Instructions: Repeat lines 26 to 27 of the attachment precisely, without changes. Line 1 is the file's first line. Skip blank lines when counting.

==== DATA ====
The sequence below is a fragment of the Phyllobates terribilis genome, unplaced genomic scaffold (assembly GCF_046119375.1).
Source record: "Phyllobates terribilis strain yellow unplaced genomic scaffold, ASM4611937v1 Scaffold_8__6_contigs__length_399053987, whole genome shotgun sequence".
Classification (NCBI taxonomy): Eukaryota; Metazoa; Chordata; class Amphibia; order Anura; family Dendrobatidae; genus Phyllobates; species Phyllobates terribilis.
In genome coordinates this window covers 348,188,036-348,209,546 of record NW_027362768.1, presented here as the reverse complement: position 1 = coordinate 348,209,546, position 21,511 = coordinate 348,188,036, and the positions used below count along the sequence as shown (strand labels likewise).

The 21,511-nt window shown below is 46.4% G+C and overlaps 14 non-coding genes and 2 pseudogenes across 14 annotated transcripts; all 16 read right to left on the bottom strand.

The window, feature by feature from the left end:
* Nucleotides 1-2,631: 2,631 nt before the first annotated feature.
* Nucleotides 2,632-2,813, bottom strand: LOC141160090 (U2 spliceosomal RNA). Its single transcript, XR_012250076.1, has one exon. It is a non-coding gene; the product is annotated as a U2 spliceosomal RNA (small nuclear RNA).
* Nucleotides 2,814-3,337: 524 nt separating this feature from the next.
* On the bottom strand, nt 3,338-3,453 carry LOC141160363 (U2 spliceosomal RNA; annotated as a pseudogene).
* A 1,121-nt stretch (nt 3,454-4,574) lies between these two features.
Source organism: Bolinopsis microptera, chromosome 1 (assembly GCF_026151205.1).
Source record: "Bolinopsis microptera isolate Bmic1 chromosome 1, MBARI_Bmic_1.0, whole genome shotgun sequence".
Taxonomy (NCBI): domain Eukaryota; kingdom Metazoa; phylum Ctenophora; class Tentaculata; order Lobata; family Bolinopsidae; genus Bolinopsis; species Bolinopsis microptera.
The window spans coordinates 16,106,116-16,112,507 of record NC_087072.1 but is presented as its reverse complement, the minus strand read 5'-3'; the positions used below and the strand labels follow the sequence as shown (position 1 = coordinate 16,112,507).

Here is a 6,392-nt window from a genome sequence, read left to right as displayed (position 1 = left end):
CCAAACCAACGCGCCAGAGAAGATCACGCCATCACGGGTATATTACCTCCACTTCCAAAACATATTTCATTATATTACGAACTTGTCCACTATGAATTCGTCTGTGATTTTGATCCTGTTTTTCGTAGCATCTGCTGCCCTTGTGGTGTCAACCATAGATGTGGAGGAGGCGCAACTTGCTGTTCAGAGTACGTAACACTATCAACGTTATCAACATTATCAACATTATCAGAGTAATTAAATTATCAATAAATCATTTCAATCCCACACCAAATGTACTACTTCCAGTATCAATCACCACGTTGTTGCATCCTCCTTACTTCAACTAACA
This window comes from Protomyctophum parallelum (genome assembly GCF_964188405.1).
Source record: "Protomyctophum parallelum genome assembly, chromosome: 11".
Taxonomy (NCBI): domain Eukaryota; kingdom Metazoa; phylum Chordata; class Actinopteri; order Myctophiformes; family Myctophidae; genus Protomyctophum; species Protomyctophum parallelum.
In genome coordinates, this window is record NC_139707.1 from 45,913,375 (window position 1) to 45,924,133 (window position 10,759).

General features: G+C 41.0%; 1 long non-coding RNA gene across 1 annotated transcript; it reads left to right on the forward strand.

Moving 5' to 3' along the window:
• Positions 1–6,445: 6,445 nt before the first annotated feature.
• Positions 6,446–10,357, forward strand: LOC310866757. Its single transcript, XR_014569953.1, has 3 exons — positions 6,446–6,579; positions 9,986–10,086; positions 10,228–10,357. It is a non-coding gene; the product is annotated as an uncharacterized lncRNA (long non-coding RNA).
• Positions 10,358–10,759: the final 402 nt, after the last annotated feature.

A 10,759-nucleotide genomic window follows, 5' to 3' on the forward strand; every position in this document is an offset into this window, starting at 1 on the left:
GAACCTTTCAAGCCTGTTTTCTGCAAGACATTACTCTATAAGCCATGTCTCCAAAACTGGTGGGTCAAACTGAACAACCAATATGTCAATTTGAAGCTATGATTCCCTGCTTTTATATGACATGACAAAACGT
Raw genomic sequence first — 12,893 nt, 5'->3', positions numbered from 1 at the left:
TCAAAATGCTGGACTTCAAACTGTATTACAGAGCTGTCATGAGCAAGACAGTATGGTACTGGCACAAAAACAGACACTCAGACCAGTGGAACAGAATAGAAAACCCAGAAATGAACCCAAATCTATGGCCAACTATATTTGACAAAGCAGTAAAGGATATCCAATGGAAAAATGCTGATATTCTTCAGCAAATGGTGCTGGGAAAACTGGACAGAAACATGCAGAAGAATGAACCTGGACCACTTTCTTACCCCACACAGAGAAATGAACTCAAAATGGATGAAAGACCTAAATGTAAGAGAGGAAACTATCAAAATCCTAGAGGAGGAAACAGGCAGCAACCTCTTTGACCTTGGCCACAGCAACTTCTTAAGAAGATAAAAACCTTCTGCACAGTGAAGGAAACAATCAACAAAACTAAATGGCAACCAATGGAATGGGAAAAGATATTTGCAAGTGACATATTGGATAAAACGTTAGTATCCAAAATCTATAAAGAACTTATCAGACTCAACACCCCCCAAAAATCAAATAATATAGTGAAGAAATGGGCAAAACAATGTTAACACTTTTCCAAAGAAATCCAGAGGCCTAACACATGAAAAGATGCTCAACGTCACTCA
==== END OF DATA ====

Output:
• Positions 10,358–10,759: the final 402 nt, after the last annotated feature.

A 10,759-nucleotide genomic window follows, 5' to 3' on the forward strand; every position in this document is an offset into this window, starting at 1 on the left: